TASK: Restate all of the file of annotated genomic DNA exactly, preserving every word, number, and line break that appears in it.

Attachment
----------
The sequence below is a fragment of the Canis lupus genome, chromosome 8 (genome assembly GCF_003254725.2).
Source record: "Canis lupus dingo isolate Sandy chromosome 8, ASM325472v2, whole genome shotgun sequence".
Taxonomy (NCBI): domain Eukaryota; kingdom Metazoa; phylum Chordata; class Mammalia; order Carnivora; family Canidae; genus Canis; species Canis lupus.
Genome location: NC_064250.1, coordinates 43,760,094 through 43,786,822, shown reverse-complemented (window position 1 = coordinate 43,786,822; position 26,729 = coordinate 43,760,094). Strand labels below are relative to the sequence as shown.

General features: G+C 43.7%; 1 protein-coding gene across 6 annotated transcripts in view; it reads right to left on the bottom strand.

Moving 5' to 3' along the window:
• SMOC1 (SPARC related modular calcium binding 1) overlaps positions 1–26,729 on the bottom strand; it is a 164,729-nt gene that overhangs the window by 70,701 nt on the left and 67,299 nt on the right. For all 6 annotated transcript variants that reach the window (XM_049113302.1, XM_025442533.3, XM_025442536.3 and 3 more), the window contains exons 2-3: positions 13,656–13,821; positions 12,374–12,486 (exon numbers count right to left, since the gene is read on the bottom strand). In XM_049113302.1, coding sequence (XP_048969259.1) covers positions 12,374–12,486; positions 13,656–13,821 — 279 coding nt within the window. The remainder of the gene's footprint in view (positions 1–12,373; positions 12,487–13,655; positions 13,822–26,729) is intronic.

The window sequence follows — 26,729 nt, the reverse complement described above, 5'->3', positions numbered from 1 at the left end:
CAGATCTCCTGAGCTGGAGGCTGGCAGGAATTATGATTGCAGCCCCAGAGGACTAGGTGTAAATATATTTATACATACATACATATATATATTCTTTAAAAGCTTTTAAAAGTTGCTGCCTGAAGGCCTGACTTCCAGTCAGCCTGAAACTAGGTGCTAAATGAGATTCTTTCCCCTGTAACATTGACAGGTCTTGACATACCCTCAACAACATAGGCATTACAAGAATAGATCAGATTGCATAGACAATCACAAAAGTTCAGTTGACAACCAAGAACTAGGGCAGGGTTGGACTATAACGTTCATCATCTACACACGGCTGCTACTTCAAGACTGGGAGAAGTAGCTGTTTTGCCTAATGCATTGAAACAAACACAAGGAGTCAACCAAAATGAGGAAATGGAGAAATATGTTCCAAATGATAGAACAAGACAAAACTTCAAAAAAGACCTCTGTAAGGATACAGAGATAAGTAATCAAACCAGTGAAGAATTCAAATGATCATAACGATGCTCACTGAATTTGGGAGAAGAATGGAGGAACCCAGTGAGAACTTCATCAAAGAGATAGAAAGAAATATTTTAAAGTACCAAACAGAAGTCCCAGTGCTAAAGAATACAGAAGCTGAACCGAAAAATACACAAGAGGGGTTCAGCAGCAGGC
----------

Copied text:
The sequence below is a fragment of the Canis lupus genome, chromosome 8 (genome assembly GCF_003254725.2).
Source record: "Canis lupus dingo isolate Sandy chromosome 8, ASM325472v2, whole genome shotgun sequence".
Taxonomy (NCBI): domain Eukaryota; kingdom Metazoa; phylum Chordata; class Mammalia; order Carnivora; family Canidae; genus Canis; species Canis lupus.
Genome location: NC_064250.1, coordinates 43,760,094 through 43,786,822, shown reverse-complemented (window position 1 = coordinate 43,786,822; position 26,729 = coordinate 43,760,094). Strand labels below are relative to the sequence as shown.

General features: G+C 43.7%; 1 protein-coding gene across 6 annotated transcripts in view; it reads right to left on the bottom strand.

Moving 5' to 3' along the window:
• SMOC1 (SPARC related modular calcium binding 1) overlaps positions 1–26,729 on the bottom strand; it is a 164,729-nt gene that overhangs the window by 70,701 nt on the left and 67,299 nt on the right. For all 6 annotated transcript variants that reach the window (XM_049113302.1, XM_025442533.3, XM_025442536.3 and 3 more), the window contains exons 2-3: positions 13,656–13,821; positions 12,374–12,486 (exon numbers count right to left, since the gene is read on the bottom strand). In XM_049113302.1, coding sequence (XP_048969259.1) covers positions 12,374–12,486; positions 13,656–13,821 — 279 coding nt within the window. The remainder of the gene's footprint in view (positions 1–12,373; positions 12,487–13,655; positions 13,822–26,729) is intronic.

The window sequence follows — 26,729 nt, the reverse complement described above, 5'->3', positions numbered from 1 at the left end:
CAGATCTCCTGAGCTGGAGGCTGGCAGGAATTATGATTGCAGCCCCAGAGGACTAGGTGTAAATATATTTATACATACATACATATATATATTCTTTAAAAGCTTTTAAAAGTTGCTGCCTGAAGGCCTGACTTCCAGTCAGCCTGAAACTAGGTGCTAAATGAGATTCTTTCCCCTGTAACATTGACAGGTCTTGACATACCCTCAACAACATAGGCATTACAAGAATAGATCAGATTGCATAGACAATCACAAAAGTTCAGTTGACAACCAAGAACTAGGGCAGGGTTGGACTATAACGTTCATCATCTACACACGGCTGCTACTTCAAGACTGGGAGAAGTAGCTGTTTTGCCTAATGCATTGAAACAAACACAAGGAGTCAACCAAAATGAGGAAATGGAGAAATATGTTCCAAATGATAGAACAAGACAAAACTTCAAAAAAGACCTCTGTAAGGATACAGAGATAAGTAATCAAACCAGTGAAGAATTCAAATGATCATAACGATGCTCACTGAATTTGGGAGAAGAATGGAGGAACCCAGTGAGAACTTCATCAAAGAGATAGAAAGAAATATTTTAAAGTACCAAACAGAAGTCCCAGTGCTAAAGAATACAGAAGCTGAACCGAAAAATACACAAGAGGGGTTCAGCAGCAGGC